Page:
From Panel to Screen | Adapting Comics to Animation
Comic Books, graphic novels; many of us like nothing more than to curl up with one after a long day and follow the adventures of our favourite superheroes. Often we look at these and we think, “That was incredible. I hope Marvel makes that into the next Avengers film.” Often though, we think, “That would make a good animated series” and oftentimes, it does.
Animation allows creators to tell a story through a moving visual medium, fuelling our imaginations and bringing characters to life. Many series draw their inspiration from comics, having storylines adapted from its source material. The most common and popular of these are American Superhero animation. Both Marvel and DC have risen to the top of this field, having adapted many of their media, from Batman and Superman to Spider-Man and The Fantastic Four. The thing is, each of these, and many of their fellow heroes, have multiple adaptions each. So, what is it that allows for comics to be carried over into motion so seamlessly?
Well, let’s look at the way the art style and plot transfers by looking at the work of Belgian cartoonist, Hergé. One of his most famous works, Tintin was adapted twice into animation. Firstly, in the 1960s, retaining almost none of the books’ plot elements, and then again in the 90s with a far more faithful adaption. What made this work so well was the clear source material that could be coherently drawn upon, as well as a solid art style which the animators could replicate. Sure, there were a few touches added and elements taken out for production, mainly for runtime purposes, but the beauty of Hergé’s, ligne claire (clear line) style has garnered critical acclaim. The writers and animators had done their research and that is why this works.
Similarly with The Smurfs and Asterix, other powerful, European comics that were adapted for the small screen, the style is distinct, allowing a reader to make that jump to animation with an easier transition period and much less, “Well, that doesn’t look right.” Japanese Manga do this very well also, adapting its runs into anime, often mimicking the source material exactly. By relying on the style and plots of the Mangaka (the manga author), the show has chance to blossom, adapt arcs into seasons, and follow through with interesting characterisation and plot development.
Where this fails, for the most part, is in filler episodes, those often-created seasons of a long running anime that are created for the sole purpose of allowing the manga’s author to get far enough ahead of the anime for the company to adapt again. These fillers are often choppy plots, slung together to do exactly what it says on the tin, making sure to hit a reset button at the end of an adventure and never really adding to anything. This can hurt sales and causes many shows to crash and burn in popularity.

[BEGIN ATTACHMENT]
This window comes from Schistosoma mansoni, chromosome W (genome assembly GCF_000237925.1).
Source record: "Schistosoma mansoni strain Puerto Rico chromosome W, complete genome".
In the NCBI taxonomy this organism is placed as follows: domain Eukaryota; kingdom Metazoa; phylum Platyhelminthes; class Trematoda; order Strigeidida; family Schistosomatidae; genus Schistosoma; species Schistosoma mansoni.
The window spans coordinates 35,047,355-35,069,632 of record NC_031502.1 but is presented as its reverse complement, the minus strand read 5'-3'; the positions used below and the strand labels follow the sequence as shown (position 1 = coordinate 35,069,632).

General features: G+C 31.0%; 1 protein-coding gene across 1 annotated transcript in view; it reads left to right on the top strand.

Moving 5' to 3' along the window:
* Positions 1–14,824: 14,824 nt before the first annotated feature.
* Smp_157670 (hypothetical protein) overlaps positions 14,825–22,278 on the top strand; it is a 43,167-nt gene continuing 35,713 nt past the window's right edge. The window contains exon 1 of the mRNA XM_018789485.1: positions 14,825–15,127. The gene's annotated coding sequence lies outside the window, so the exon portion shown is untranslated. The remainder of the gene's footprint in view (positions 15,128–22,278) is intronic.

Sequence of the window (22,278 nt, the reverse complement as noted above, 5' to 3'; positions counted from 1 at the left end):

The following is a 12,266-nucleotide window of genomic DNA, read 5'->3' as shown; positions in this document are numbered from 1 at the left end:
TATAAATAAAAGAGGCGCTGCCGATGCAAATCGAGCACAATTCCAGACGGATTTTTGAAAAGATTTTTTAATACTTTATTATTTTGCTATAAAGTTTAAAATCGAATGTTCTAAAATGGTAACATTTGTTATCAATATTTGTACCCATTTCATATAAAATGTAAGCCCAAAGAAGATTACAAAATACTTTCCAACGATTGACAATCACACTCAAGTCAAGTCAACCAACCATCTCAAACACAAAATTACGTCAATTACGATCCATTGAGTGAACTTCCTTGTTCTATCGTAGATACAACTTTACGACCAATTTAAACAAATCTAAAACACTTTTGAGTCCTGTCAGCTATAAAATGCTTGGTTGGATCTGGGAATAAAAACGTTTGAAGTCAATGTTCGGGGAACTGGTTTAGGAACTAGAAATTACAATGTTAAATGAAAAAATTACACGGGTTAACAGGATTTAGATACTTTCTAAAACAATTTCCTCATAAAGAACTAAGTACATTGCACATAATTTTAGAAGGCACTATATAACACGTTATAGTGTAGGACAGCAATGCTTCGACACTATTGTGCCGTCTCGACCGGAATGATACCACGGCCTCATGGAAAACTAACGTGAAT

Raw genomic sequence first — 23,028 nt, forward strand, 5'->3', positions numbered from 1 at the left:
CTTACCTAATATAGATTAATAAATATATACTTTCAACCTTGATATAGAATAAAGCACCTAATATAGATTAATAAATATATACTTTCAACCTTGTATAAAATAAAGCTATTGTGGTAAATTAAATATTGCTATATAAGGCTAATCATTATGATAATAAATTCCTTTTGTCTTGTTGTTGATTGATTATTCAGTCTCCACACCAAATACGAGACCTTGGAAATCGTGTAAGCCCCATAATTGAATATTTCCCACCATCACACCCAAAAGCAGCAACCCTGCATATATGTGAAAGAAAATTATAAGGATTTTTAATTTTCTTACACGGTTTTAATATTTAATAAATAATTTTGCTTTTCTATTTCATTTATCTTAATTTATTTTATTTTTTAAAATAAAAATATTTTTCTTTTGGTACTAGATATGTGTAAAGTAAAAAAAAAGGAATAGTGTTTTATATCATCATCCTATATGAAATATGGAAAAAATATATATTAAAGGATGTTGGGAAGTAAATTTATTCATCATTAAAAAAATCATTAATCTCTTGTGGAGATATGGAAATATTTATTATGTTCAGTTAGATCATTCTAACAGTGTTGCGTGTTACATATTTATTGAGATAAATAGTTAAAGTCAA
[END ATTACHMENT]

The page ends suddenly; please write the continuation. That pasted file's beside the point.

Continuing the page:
We get why the companies do this as manga usually is still being published alongside the anime, unlike in the cases of American comics (yes, they are still being published of course, but the source material of various storylines can be drawn upon). What about in the case of adapting the concept of a comic, but not necessarily the storylines? We can often see this on the small screen. Both the US and UK versions of Dennis the Menace have several adaptations, taking characters and concepts, but not the plots. Does this cause the shows to suffer? No. The case here, however, is that while the characters all have their quirks and mannerisms, they are episodic and so translate better to an episodic animated medium. This is very common with comic strips such as Garfield and DuckTales (both versions), for example.
Okay, so what if there is none of this, larger serialised plots, character development and predominantly fresh stories that are just references to its comic storylines. Teenage Mutant Ninja Turtles, the 2003 series, is a great example of this. It features many characters from the comics, updated for a more modern audience, developing its content for a more family-friendly, Saturday morning slot, but retaining the characterisation of the grittier, still-image original. This series shows that a style can change and still have a successful adaption of a comic.
So, how does one achieve a successful switch from stills to animation? It is a variety of things. It is storylines expertly researched, characters and styles fleshed out and rounded, taking the believability of one art form and transforming it into another. Comics and graphic novels are recreation of course, but many of them, like books, throw us into a world of intrigue and suspense, a soap of sorts, and that more often than not, leads to a beautiful animated series when done right. With the fairly recent circulation of motion comics, the metamorphosis of media is apparent. We are moving forward with designs and with our bond with our favourite characters.
A powerful momento in this adaption from comic to screen is often incredible. One who reads comics but never looks at animation can move to that medium, and one (even through films) can think, “That was good,” and pick up a comic that they may otherwise never would have tried. As a nerd who loves both media, looking on at this symbiotic relationship that supports both industries is proof of how seamless the adaption, in whatever form, can be, and that is beautiful.